Londonderry: VIP Treatment Guaranteed

 A local welcome for Fram passengers

Londonderry will welcome seven cruise calls and 4,200 passengers in 2018, with numbers surging for 2019 to 15 ships for Foyle Port.

Visit Derry has formed a partnership with Foyle Port to develop a cruise strategy to attract ships, working on the destination experience and presenting the port’s offerings to itinerary planners, said Aoife McHale, business and leisure tourism officer for Visit Derry.

“Our first call of the season was Oceania’s Nautica, a regular visitor to the city and always a pleasure to welcome!,” said McHale. “We aim to make each and every passenger feel like a VIP for the duration of their visit, from the moment they disembark right through to their departure in the evening. Our world host trained team will provide onboard information and passengers can enjoy lively Irish dancing and music as they set off to explore the destination.”

Pierside, shuttle busses provide regular service to the city center for guests not partaking in shore excursions.

Part of 2019’s business uptick comes on the heels of the British Open golf tournament, with calls scheduled from Azamara and Sea Cloud, with the Royal Portrush Golf Club just an hour away from the port.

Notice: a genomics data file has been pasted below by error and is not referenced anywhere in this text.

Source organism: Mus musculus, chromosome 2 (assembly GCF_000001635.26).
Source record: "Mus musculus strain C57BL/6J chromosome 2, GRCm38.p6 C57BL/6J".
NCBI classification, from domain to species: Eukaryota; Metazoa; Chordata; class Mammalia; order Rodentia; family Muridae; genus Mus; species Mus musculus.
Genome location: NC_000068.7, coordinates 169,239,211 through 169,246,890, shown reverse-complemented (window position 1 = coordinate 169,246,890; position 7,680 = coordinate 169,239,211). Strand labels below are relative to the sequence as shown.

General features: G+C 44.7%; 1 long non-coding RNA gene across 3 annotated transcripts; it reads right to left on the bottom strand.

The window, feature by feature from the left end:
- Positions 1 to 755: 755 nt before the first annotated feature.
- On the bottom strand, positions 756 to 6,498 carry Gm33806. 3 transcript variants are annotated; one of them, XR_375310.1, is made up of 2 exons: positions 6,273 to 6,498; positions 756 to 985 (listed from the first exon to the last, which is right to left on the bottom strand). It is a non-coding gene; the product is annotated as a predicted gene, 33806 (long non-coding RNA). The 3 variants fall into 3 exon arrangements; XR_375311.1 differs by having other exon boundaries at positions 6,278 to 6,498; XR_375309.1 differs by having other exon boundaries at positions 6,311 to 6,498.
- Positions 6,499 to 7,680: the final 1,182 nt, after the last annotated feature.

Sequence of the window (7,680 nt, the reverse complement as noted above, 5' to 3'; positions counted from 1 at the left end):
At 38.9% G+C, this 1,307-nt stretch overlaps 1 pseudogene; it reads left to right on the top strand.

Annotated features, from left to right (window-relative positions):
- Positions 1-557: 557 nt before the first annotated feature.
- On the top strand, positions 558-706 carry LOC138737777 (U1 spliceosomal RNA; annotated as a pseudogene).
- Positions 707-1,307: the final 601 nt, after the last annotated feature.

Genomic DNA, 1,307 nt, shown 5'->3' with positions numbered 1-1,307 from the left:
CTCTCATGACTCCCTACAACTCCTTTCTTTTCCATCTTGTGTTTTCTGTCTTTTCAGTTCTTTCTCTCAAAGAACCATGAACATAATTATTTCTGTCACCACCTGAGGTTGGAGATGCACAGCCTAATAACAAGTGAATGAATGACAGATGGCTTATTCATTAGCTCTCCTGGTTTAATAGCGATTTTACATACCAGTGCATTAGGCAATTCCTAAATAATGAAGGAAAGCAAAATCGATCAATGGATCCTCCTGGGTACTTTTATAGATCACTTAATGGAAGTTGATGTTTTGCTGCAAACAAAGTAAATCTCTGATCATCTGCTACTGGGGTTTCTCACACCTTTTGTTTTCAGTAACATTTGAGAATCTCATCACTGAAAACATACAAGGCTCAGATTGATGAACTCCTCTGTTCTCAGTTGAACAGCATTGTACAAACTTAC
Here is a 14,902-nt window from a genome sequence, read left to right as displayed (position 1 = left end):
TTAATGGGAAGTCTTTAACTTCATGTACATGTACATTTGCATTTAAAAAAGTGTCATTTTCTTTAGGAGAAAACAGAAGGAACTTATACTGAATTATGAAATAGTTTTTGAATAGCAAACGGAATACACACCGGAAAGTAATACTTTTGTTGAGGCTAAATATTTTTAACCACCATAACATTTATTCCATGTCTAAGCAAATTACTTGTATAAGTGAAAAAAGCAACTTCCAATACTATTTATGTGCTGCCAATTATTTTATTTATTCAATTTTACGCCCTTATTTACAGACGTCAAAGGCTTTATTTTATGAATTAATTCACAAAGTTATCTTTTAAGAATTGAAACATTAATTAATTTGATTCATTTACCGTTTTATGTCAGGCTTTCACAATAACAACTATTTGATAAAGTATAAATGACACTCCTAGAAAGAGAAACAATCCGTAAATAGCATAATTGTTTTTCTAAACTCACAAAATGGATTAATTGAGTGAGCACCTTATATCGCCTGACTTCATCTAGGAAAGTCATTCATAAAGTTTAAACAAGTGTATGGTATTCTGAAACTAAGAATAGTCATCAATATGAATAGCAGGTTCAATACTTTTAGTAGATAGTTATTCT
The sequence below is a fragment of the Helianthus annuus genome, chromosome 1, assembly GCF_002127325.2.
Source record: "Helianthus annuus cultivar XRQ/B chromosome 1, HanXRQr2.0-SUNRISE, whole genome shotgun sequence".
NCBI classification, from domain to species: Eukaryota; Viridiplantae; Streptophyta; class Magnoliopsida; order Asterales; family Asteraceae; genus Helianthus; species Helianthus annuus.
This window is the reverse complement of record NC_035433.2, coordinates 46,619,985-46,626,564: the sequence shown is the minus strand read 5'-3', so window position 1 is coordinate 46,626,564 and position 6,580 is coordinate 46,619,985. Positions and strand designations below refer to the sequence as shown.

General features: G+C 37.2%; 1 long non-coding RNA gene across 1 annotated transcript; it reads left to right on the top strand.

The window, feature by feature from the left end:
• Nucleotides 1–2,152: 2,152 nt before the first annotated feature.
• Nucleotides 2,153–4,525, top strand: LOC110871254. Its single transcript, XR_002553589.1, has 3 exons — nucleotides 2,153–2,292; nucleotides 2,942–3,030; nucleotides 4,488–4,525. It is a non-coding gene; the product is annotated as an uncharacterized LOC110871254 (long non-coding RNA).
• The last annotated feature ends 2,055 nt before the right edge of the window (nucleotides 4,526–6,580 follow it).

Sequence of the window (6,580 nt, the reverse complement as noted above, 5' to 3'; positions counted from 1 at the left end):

“Our major selling point is our geographic location in the North West of Ireland, the historic Walled city of Derry Londonderry ‘Where the Wild Atlantic Way Meets the Causeway Coastal Route,’” McHale said.

Also new, the port is pursuing funding to develop a new berth at Greencastle, and a tender port in Co. Donegal. Initial indications are positive, according to McHale.

“Whilst this is a medium to long-term vision, we are also in the process of implementing some short-term investments including the acquisition of a new pontoon which will accommodate additional tenders with increased holding space for coaches. The new pontoon will be ready for the 2019 season,” she said.

McHale said cruise ships could call on both Derry and Belfast and provide diverse shore excursions in each port.

“A further benefit is that by programming a network of ports within close proximity the cruise lines can save on fuel costs and yet still offer a wide range of shore excursions to sustain a seven- or 10-day cruise,” McHale added.

“The industry has a typically high volume of repeat passenger business so by offering an increased number of ports in Ireland we can give the lines greater flexibility to mix up their itineraries and create new destination experiences. The proposed berth infrastructure developments along the ‘Wild Atlantic Way’ route of Derry and Galway will be instrumental in connecting the dots and creating a wow factor for around Ireland cruises.”

Should infrastructure development get the green light, McHale has a target of 50 cruise ships annually.

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